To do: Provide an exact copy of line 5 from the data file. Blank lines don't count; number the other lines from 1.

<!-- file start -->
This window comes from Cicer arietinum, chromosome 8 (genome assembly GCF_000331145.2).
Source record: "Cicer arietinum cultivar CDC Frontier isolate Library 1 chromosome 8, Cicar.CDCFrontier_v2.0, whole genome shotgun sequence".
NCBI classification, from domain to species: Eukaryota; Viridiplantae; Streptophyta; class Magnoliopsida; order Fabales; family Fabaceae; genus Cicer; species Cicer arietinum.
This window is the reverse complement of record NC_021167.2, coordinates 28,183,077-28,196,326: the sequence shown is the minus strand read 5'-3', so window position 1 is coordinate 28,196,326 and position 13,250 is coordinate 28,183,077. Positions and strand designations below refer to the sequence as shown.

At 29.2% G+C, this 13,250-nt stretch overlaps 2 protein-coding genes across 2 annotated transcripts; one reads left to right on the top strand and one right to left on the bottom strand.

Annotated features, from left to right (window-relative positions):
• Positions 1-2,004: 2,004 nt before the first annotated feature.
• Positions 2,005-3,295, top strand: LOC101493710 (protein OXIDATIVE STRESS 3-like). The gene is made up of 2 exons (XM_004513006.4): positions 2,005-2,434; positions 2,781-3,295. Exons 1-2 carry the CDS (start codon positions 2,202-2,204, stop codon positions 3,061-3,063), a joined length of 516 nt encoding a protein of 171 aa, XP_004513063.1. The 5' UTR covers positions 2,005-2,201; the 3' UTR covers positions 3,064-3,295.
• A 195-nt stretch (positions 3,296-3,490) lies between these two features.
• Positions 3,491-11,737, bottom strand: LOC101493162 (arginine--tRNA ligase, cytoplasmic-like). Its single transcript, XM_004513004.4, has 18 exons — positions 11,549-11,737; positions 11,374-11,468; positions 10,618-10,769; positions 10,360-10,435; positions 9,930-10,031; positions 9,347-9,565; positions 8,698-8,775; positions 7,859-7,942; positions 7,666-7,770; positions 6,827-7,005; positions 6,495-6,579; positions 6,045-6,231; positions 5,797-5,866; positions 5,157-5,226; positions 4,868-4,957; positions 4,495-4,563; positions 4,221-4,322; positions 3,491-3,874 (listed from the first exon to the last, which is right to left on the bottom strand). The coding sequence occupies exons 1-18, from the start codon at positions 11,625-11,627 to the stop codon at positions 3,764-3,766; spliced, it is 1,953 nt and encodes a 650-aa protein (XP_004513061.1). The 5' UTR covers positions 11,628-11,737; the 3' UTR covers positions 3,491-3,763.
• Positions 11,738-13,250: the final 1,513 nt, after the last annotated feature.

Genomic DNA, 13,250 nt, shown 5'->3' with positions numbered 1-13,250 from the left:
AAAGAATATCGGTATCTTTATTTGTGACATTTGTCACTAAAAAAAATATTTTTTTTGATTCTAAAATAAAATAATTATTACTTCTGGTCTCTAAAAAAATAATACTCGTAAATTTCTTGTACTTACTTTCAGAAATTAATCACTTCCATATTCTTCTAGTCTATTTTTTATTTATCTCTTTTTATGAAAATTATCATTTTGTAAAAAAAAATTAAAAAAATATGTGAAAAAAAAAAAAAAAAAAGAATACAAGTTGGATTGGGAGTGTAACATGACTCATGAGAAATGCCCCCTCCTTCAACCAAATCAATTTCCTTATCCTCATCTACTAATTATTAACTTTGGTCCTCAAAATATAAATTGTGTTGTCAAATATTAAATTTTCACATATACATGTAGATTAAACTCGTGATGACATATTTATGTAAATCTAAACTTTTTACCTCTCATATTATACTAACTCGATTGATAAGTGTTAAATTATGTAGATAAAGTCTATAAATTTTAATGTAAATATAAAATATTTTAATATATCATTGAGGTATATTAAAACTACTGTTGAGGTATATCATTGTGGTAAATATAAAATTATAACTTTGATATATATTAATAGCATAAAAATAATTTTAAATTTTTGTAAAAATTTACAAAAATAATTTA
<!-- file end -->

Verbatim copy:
At 29.2% G+C, this 13,250-nt stretch overlaps 2 protein-coding genes across 2 annotated transcripts; one reads left to right on the top strand and one right to left on the bottom strand.